Cabbage butterfly caterpillar eating rapeseed. LEHTIKUVA


Scientists have achieved a breakthrough by implanting a fungus known for its insect-killing prowess into rapeseed plants, resulting in the production of specific defense compounds. This discovery holds the potential to revolutionize agriculture, ushering in an era where ecological impact is minimized, and food production is secured.

Led by researchers at the University of Turku, the study revealed that a naturally occurring soil fungus with insecticidal properties could be successfully introduced into rapeseed plants, leading to the synthesis of certain defense compounds within the plant's cells.

This breakthrough represents a stride towards a more sustainable future in agriculture. The research sheds light on the possibility of using fungi to influence plant productivity and their ability to fend off pests.

In their study, scientists employed a fungus called Beauveria bassiana, recognized for its capacity to infect and eliminate insects. This fungus is also used in the production of biological pesticides, sprayed onto the leaves of cultivated plants. While these biopesticides are in use across the globe, their susceptibility to UV radiation has been a limitation. Hence, researchers sought an alternative approach by embedding the fungus directly into rapeseed plants.

"Our aim was to test whether the potential of Beauveria bassiana could be harnessed for plant protection, even as it resides endophytically within plant cells. By doing so, we aimed to trigger a natural defense mechanism against pests in the plant," explains the study's lead author, Associate Professor Anne Muola from the University of Turku's Biodiversity Unit.

The researchers made a significant breakthrough by establishing a functional endophytic relationship between the rapeseed plant and the fungus. The growth of the fungus within the plant's cells accelerated its production of flavonoids, increased the quantity of compounds recognized for their antioxidant properties, and bolstered the overall health of the plants.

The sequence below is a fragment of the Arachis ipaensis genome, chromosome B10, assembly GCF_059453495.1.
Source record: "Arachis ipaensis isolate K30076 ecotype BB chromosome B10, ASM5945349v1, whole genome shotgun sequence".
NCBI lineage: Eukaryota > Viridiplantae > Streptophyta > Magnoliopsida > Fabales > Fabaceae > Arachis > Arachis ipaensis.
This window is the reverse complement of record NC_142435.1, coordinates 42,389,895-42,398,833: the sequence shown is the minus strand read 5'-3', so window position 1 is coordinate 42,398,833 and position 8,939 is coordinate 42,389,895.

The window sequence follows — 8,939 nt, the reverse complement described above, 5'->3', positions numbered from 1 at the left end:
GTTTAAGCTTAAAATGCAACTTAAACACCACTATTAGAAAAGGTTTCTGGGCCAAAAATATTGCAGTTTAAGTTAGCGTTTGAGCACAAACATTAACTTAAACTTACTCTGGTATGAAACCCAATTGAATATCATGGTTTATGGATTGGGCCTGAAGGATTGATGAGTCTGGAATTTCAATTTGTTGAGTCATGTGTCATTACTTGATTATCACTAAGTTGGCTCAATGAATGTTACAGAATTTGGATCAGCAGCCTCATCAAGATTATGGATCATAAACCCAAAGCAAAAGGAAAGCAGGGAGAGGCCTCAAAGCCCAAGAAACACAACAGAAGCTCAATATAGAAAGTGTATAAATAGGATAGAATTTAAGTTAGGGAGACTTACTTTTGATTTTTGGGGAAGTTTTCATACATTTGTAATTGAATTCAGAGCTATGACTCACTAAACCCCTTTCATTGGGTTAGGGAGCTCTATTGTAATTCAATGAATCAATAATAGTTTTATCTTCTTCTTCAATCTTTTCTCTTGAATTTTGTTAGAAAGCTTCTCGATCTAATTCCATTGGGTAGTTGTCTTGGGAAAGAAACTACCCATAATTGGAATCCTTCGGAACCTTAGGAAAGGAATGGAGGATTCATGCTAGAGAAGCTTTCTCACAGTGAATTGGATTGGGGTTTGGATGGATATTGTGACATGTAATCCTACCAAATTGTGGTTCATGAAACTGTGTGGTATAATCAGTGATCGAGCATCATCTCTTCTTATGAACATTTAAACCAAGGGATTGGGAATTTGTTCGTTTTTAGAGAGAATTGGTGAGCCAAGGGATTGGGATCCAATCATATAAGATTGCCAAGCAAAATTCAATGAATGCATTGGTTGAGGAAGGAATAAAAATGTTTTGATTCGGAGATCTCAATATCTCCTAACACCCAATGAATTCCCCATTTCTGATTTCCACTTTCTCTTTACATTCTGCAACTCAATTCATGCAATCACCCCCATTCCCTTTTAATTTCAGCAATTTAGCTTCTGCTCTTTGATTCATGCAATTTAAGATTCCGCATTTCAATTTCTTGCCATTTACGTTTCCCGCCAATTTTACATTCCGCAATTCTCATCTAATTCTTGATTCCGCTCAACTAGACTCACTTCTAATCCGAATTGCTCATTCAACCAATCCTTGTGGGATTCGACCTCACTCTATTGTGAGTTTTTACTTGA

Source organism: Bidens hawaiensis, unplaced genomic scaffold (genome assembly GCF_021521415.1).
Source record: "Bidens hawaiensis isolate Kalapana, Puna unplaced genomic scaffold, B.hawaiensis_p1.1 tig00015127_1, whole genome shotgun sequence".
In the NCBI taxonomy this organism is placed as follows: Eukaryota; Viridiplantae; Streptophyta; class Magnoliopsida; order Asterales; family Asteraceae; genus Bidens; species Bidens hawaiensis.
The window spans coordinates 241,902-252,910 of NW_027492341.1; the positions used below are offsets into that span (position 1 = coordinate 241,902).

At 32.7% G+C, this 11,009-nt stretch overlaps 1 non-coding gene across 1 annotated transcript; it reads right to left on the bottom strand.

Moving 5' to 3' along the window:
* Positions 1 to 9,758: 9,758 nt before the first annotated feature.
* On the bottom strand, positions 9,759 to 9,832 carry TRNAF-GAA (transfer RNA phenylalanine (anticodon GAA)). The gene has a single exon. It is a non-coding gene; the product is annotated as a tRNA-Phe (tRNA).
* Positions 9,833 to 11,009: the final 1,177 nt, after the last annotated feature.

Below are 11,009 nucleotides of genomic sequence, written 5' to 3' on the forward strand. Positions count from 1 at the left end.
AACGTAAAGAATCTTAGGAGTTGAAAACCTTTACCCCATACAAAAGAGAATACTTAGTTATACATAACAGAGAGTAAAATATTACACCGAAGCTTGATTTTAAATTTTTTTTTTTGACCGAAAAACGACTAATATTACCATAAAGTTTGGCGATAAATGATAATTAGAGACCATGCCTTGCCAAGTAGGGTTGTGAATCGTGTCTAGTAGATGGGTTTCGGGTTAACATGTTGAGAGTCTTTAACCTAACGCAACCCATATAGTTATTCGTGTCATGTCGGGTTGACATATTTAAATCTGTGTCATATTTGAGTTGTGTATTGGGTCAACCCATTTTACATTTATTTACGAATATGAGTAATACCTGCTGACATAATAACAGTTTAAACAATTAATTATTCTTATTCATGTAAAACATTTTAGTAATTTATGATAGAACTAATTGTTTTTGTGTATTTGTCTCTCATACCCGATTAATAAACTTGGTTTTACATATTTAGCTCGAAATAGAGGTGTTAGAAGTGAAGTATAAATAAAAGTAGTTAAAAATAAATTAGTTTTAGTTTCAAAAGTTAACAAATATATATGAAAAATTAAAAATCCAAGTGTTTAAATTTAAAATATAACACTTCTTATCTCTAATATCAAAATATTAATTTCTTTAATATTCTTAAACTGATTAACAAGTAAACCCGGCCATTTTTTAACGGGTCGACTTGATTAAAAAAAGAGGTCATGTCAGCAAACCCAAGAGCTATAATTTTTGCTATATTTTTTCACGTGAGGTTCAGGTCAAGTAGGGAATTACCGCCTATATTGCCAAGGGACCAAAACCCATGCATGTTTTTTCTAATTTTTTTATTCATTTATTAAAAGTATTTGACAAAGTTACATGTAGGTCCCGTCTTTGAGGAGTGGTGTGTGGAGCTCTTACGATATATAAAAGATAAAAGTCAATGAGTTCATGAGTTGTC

"Our findings suggest that the interaction between the fungus and the plant enhanced the production of certain compounds beneficial for plant defense. This mechanism operates differently from the plant's typical defense response against, say, fungal diseases," says the study's second author, Research Specialist Benjamin Fuchs, also from the University of Turku's Biodiversity Unit.

Leveraging Microbes in Agriculture Could Reduce Dependency on Chemical Pesticides

The research notably highlighted the flavonoids produced by rapeseed plants. These compounds impact UV protection, color formation in flowers, and resistance against herbivores. The partnership between the plant and the fungus also increased the quantity of antioxidant compounds. In future studies, the researchers intend to explore the extent of the fungus's influence on the plant's resistance against various environmental stressors and its potential impact on crop quality.

"Our study represents a step towards more sustainable agriculture. If we begin to harness beneficial microbes that engage in close relationships with crops, we embark on a new agricultural era. Such an approach would make us less reliant on chemical pesticides," Fuchs remarks.

According to the researchers, these types of symbiotic partnerships provide a glimpse into the future of agriculture. In this vision, society must ensure food production while minimizing ecological impact.

"As the role of microbes in plant health gains recognition and advanced biotechnological methods become available, we can develop new innovative strategies to optimize sustainable crop production and quality," concludes Fuchs.

The research is part of the European Horizon program's EcoStack project. The research article was published in the esteemed Journal of Pest Management Science.

Explore the Research Article here.